More evidence indicates stolen Islamic State files are genuine
A document identifying supporters of Islamic State is seen in this still image from video, released by Sky News to Reuters in London on March 10, 2016. Thousands of documents identifying 22,000 supporters of Islamic State in over 50 countries were handed over to Sky News by a disillusioned former member of the group, the British television channel reported on Thursday. Reuters

German authorities and UK's intelligence experts have said the details of 22,000 Islamic State supporters in a memory stick passed on to British media by a disillusioned former member of terrorist gourp appear to be genuine.

Germany's interior minister Thomas de Maiziere said the files containing information on Islamic State recruits can be assumed to be genuine.

"The German Federal Bureau of Investigation acts on the assumption that the documents are authentic," de Maiziere said, BBC reported.

"We can also improve our understanding of the structures of this terror organisation," he added. "And possibly, it will discourage young, radicalised people, who believe they are doing something good if they become a member of a criminal organisation."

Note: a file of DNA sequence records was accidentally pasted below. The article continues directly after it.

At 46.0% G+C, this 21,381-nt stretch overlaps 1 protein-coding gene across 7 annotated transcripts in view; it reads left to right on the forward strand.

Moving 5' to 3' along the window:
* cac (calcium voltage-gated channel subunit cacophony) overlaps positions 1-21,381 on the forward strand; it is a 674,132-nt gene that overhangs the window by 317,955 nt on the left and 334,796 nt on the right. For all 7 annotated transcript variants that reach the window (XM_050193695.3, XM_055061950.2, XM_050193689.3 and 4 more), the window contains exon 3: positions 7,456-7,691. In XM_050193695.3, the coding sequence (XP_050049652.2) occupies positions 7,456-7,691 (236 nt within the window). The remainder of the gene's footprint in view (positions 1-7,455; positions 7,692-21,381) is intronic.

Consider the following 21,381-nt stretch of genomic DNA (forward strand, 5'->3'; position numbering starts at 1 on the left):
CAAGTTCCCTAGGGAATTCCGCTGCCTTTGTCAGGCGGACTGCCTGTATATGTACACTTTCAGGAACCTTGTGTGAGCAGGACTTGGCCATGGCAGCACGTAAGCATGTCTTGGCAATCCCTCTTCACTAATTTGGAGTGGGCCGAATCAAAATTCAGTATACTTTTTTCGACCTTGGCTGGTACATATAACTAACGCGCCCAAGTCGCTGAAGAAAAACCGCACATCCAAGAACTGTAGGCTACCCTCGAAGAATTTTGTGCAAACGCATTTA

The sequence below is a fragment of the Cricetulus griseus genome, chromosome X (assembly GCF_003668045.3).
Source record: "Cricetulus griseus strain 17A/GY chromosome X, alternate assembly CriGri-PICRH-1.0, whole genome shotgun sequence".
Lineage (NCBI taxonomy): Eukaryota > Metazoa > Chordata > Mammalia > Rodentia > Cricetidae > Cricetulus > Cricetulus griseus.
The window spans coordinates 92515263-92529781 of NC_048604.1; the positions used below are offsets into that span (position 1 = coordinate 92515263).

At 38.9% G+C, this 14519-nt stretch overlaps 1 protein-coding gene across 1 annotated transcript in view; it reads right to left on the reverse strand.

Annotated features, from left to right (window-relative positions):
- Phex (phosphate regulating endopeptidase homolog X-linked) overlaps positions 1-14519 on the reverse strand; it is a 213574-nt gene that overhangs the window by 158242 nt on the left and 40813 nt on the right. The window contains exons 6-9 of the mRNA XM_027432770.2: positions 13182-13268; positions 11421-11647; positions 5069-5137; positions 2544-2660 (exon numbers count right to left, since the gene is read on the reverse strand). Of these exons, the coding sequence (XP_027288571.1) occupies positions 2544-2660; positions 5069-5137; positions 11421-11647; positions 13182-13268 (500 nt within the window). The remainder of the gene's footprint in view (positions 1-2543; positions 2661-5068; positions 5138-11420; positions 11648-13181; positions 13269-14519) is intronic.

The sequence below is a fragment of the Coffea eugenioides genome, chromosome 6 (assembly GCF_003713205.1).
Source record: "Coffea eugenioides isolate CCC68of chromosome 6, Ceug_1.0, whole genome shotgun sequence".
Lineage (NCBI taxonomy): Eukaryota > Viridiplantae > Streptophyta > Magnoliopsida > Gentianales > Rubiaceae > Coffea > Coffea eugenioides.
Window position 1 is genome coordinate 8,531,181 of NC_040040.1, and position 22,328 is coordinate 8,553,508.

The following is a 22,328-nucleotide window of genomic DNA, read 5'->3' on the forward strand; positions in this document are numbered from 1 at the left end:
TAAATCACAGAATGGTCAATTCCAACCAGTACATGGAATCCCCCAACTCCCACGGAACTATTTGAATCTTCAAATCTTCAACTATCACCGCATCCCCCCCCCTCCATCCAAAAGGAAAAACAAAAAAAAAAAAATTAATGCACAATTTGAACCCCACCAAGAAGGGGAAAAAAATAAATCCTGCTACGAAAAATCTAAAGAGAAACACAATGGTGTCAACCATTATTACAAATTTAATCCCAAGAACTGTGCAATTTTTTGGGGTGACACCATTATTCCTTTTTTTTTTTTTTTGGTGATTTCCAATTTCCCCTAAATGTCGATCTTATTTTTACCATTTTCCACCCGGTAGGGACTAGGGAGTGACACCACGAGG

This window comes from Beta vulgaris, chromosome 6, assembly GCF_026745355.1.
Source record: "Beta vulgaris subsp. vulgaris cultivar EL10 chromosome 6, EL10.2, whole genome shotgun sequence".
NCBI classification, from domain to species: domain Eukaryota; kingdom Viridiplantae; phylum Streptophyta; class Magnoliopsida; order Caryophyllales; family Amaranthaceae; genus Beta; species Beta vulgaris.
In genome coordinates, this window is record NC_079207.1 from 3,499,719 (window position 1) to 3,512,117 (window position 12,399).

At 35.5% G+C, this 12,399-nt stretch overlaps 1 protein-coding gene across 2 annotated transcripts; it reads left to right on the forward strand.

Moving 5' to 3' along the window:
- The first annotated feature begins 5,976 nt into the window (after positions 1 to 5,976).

A former member of Isis, calling himself Abu Hamed, passed on the files to a journalist with Britain's Sky News. He said he had stolen the files from the head of the terrorist group's internal security force.

While British Home secretary Theresa May said she could not comment on "specific national security matters", a former head of MI6 said the files contained a gold mine of information.

"It will be an absolute goldmine of information of enormous significance and interest to very many people, particularly the security and intelligence services," Barrett told Sky News.

The files were earlier published by by Zaman Al-Wasl, a Qatari-based Syrian opposition news website.

The website had said the files contained the names and other details of 22,000 Isis supporters, but many of them could be duplicates.

Germany's Sueddeutsche Zeitung newspaper also said it received the files from a "trusted source".

The files published by Zaman Al-Wasl contain information that could be cross-verified with official national databases on Isis supporters.

Two Isis supporters on trial n Germany, Kerim Marc B and Abdelkarim B, are on the list, while other two Germans on the list have appeared in IS videos. The list also names 16 Britons who are known to have fought for IS and a Dutch teenager who was killed in a US air strike on a Daesh stronghold in Syria.